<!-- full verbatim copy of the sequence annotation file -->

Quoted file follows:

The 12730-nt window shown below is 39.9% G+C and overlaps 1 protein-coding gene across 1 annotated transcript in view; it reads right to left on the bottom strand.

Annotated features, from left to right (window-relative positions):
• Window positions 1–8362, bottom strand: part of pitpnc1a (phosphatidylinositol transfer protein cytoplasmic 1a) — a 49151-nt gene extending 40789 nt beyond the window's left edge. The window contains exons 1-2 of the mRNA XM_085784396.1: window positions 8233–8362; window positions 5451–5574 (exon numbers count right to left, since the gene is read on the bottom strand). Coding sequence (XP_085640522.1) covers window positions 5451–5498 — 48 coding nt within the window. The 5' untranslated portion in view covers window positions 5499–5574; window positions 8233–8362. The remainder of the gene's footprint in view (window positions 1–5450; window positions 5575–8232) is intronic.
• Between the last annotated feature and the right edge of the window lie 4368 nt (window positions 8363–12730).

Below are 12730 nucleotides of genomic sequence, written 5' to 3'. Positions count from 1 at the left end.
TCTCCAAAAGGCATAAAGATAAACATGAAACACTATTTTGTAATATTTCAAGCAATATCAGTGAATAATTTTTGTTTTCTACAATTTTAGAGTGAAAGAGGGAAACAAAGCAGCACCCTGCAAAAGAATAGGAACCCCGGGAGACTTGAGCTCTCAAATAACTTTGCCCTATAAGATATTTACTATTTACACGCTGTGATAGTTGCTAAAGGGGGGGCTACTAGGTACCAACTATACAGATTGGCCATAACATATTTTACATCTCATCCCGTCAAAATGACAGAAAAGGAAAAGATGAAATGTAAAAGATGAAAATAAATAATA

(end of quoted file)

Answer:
The 12730-nt window shown below is 39.9% G+C and overlaps 1 protein-coding gene across 1 annotated transcript in view; it reads right to left on the bottom strand.

Annotated features, from left to right (window-relative positions):
• Window positions 1–8362, bottom strand: part of pitpnc1a (phosphatidylinositol transfer protein cytoplasmic 1a) — a 49151-nt gene extending 40789 nt beyond the window's left edge. The window contains exons 1-2 of the mRNA XM_085784396.1: window positions 8233–8362; window positions 5451–5574 (exon numbers count right to left, since the gene is read on the bottom strand). Coding sequence (XP_085640522.1) covers window positions 5451–5498 — 48 coding nt within the window. The 5' untranslated portion in view covers window positions 5499–5574; window positions 8233–8362. The remainder of the gene's footprint in view (window positions 1–5450; window positions 5575–8232) is intronic.
• Between the last annotated feature and the right edge of the window lie 4368 nt (window positions 8363–12730).

Below are 12730 nucleotides of genomic sequence, written 5' to 3'. Positions count from 1 at the left end.
TCTCCAAAAGGCATAAAGATAAACATGAAACACTATTTTGTAATATTTCAAGCAATATCAGTGAATAATTTTTGTTTTCTACAATTTTAGAGTGAAAGAGGGAAACAAAGCAGCACCCTGCAAAAGAATAGGAACCCCGGGAGACTTGAGCTCTCAAATAACTTTGCCCTATAAGATATTTACTATTTACACGCTGTGATAGTTGCTAAAGGGGGGGCTACTAGGTACCAACTATACAGATTGGCCATAACATATTTTACATCTCATCCCGTCAAAATGACAGAAAAGGAAAAGATGAAATGTAAAAGATGAAAATAAATAATA